20. You are kind. You are so so kind. You ask daddy if he would like a sticker too. You hold my hand. You ask what's wrong if I'm looking tired or sad. You make get well cards for neighbors who aren't well without being prompted.
21. Your honesty. The words "Mommy you look awful" or "Today Piper peed on her changing table when you at work mommy" are so much more hilarious from a toddler. I love it. Keep me updated, kiddo.
22. The way you love your daddy. You fly into his arms after work, and you my girl, prove to me over and over again I married the right guy.
23. Your laugh that makes you almost topple over.
24. Your love of "crafts". You + Me + AC Moore forever. I think one day I'll teach you to scrapbook.
25. Your personality emerges more and more every day. I love you because you make me a better mom, a better person, and you bring me back down to earth when I'm getting wound up about silly things. Something about your sweetness and innocence reminds me everything will be okay.



February 4, 2015

The case of a missed tongue & lip tie.

This is a long story.  I've actually sat down to my blog to write this a few times, at different points, but the tears come and I get too frustrated. Now that I have some answers- even if they can't fix things- I'm ready to get the story out there.

When Piper was four days old (yes four days), I called a lactation consultant that we used with Sienna. I specifically said "she's clicking when she eats". I was sore. I was already starting to develop thrush. But girlfriend could latch and stick her tongue out and the LC said "not tied". I asked a few more times and was told if she could latch okay, she was fine.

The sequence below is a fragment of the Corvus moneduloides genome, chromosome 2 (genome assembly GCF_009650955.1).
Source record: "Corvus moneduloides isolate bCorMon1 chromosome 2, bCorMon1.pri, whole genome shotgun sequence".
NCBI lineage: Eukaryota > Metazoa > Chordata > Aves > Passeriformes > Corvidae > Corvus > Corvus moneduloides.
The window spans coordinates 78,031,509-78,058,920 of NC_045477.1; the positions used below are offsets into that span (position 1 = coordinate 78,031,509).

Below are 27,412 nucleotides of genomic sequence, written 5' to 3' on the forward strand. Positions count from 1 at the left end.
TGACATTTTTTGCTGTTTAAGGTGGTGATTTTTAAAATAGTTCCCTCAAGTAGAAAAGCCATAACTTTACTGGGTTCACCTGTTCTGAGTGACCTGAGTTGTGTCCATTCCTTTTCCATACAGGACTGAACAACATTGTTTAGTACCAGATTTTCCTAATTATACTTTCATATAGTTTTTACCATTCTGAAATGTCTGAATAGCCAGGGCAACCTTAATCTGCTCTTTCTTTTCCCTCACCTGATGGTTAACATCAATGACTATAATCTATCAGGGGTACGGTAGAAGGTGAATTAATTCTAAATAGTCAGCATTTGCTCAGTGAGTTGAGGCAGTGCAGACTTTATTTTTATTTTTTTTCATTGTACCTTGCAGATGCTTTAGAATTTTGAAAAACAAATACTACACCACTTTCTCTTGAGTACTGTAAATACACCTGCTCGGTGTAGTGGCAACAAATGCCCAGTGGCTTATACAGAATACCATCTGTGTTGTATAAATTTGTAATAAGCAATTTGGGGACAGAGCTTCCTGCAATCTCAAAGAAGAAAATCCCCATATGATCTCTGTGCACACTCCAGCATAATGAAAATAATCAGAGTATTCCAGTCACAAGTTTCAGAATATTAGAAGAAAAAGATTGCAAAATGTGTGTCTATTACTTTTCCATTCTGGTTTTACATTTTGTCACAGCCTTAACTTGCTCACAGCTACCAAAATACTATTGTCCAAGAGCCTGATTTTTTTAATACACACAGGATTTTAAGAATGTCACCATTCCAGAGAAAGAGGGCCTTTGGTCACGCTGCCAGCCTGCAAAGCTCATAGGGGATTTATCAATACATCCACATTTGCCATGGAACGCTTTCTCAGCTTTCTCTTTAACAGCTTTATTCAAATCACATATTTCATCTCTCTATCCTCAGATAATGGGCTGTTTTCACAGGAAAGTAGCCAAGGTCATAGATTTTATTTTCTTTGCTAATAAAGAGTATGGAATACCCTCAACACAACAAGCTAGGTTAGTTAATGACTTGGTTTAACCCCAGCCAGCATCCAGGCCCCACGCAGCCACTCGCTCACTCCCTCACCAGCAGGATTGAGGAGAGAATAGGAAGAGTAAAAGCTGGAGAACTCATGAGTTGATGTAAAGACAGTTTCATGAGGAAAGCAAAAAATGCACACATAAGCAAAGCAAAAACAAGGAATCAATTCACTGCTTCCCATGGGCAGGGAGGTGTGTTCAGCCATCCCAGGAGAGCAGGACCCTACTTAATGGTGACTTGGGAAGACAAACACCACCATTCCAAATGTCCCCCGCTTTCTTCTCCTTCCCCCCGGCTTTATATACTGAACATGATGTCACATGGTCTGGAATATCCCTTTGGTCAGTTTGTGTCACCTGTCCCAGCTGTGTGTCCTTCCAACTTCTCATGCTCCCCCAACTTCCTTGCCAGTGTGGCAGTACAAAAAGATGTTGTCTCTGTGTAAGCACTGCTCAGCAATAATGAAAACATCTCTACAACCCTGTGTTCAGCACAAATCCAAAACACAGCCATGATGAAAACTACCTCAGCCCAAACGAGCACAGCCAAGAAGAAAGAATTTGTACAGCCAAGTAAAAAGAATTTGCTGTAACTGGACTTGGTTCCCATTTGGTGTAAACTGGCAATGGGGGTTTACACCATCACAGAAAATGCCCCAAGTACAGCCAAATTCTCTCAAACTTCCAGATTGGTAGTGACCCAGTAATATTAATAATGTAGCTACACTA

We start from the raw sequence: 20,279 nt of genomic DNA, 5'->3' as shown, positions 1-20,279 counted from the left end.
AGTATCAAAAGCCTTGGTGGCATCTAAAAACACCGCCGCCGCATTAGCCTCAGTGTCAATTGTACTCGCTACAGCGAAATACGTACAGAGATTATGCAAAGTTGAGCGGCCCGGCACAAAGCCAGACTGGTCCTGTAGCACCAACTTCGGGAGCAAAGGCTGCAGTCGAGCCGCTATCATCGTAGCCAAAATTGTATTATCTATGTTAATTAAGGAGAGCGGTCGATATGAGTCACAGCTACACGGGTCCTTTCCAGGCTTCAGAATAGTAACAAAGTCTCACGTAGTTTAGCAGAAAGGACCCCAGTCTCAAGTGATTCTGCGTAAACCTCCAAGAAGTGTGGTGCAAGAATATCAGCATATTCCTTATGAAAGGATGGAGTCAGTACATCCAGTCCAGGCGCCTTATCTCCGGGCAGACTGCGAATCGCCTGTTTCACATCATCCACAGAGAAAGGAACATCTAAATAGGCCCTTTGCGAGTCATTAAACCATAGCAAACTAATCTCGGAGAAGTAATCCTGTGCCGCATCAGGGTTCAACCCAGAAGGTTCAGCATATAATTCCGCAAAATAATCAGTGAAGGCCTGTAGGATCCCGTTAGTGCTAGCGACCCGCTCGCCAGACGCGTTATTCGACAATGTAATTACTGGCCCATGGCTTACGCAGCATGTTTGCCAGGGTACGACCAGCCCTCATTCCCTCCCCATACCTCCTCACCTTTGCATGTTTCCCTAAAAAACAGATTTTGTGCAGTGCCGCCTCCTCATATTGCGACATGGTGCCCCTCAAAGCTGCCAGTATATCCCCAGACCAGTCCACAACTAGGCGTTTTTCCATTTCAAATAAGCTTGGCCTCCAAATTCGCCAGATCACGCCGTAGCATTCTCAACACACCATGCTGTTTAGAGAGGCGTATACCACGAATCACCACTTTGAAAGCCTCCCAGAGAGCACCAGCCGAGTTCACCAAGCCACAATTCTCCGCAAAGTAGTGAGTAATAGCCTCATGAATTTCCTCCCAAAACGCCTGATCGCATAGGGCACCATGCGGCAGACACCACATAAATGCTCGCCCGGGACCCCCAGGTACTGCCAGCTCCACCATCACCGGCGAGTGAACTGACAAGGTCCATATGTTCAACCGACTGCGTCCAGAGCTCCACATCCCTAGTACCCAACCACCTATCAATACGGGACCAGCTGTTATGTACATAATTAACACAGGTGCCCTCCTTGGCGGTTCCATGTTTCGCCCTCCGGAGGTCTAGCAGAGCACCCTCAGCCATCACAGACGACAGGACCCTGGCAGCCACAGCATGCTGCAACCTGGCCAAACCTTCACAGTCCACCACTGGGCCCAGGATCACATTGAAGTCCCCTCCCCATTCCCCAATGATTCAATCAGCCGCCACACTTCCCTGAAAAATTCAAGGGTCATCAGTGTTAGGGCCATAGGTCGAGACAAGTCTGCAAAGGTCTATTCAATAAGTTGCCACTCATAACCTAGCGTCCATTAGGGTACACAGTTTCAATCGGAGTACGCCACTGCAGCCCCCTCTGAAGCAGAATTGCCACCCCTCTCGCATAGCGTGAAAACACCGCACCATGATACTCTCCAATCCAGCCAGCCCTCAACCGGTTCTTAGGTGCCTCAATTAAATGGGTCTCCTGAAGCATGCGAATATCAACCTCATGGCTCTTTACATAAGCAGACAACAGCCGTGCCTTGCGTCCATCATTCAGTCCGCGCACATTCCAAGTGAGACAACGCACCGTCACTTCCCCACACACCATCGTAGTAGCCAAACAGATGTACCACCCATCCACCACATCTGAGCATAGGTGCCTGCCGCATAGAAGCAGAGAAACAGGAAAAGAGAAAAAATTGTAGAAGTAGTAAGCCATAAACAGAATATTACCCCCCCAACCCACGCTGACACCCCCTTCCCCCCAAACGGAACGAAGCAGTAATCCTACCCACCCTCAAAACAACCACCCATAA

She also was gaining weight, which in retrospect I think was only because I had SUCH a huge oversupply. She barely had to suck to get milk. We had so many difficult symptoms. Gas, reflux, constipation on her end. Thrush, nursing pain, redness on my end. The latch was awful no matter what I did. Her little lip flipped under. Still, we kept on trekking.

Fast forward to seven weeks old. This was my first major breakdown. Piper slept 7 hours straight at night some nights, but wouldn't feed. She would cry and claw at me, pop on and off. Sometimes completely refuse to nurse. We'd go five hours, then I'd give her a bottle. Some days we barely fed at all.  Bed time became so horrible because she would start crying on the way upstairs. She was too tired to make the effort to feed- looking back I know this now. So I'd give her a bottle and then pump. I cried so many tears. Endless tears about losing my nursing relationship. We went to a wedding that weekend. I put on a smiling face but it was one of my hardest days of parenthood. The break, as I look back, probably was the best thing for me. But, my heart was broken into pieces.

From weeks seven until thirteen, we ran the gamut to figure out what was wrong. A second opinion from another (wonderful) LC. Visits to the chiropractor. Two trips to the GI specialist. Everyone said- reflux must be the culprit because she was spitting and coughing and looking disorganized. After tons of fighting, it was time to return to work. Bottles became part of her everyday repertoire.